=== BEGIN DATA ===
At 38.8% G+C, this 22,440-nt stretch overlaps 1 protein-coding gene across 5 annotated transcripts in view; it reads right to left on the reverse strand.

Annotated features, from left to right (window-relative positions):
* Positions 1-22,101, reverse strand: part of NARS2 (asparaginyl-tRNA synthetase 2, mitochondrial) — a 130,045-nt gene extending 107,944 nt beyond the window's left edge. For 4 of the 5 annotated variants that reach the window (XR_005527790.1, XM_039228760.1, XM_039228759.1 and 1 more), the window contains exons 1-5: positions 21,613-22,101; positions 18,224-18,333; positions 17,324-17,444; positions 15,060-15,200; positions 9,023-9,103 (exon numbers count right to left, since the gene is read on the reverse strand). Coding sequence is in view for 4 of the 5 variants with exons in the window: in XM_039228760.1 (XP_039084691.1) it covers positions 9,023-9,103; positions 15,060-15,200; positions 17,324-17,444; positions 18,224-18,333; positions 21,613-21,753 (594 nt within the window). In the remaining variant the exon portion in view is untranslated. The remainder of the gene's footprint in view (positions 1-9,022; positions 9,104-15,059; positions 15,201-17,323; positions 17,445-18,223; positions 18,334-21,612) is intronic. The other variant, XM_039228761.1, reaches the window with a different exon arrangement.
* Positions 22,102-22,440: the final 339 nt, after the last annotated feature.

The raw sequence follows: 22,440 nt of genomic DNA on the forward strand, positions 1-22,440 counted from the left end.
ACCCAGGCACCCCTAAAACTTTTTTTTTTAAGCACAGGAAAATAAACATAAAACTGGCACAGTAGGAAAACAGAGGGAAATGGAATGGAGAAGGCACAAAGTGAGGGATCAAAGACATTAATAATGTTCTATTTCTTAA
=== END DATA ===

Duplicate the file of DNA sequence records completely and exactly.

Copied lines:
At 38.8% G+C, this 22,440-nt stretch overlaps 1 protein-coding gene across 5 annotated transcripts in view; it reads right to left on the reverse strand.

Annotated features, from left to right (window-relative positions):
* Positions 1-22,101, reverse strand: part of NARS2 (asparaginyl-tRNA synthetase 2, mitochondrial) — a 130,045-nt gene extending 107,944 nt beyond the window's left edge. For 4 of the 5 annotated variants that reach the window (XR_005527790.1, XM_039228760.1, XM_039228759.1 and 1 more), the window contains exons 1-5: positions 21,613-22,101; positions 18,224-18,333; positions 17,324-17,444; positions 15,060-15,200; positions 9,023-9,103 (exon numbers count right to left, since the gene is read on the reverse strand). Coding sequence is in view for 4 of the 5 variants with exons in the window: in XM_039228760.1 (XP_039084691.1) it covers positions 9,023-9,103; positions 15,060-15,200; positions 17,324-17,444; positions 18,224-18,333; positions 21,613-21,753 (594 nt within the window). In the remaining variant the exon portion in view is untranslated. The remainder of the gene's footprint in view (positions 1-9,022; positions 9,104-15,059; positions 15,201-17,323; positions 17,445-18,223; positions 18,334-21,612) is intronic. The other variant, XM_039228761.1, reaches the window with a different exon arrangement.
* Positions 22,102-22,440: the final 339 nt, after the last annotated feature.

The raw sequence follows: 22,440 nt of genomic DNA on the forward strand, positions 1-22,440 counted from the left end.
ACCCAGGCACCCCTAAAACTTTTTTTTTTAAGCACAGGAAAATAAACATAAAACTGGCACAGTAGGAAAACAGAGGGAAATGGAATGGAGAAGGCACAAAGTGAGGGATCAAAGACATTAATAATGTTCTATTTCTTAA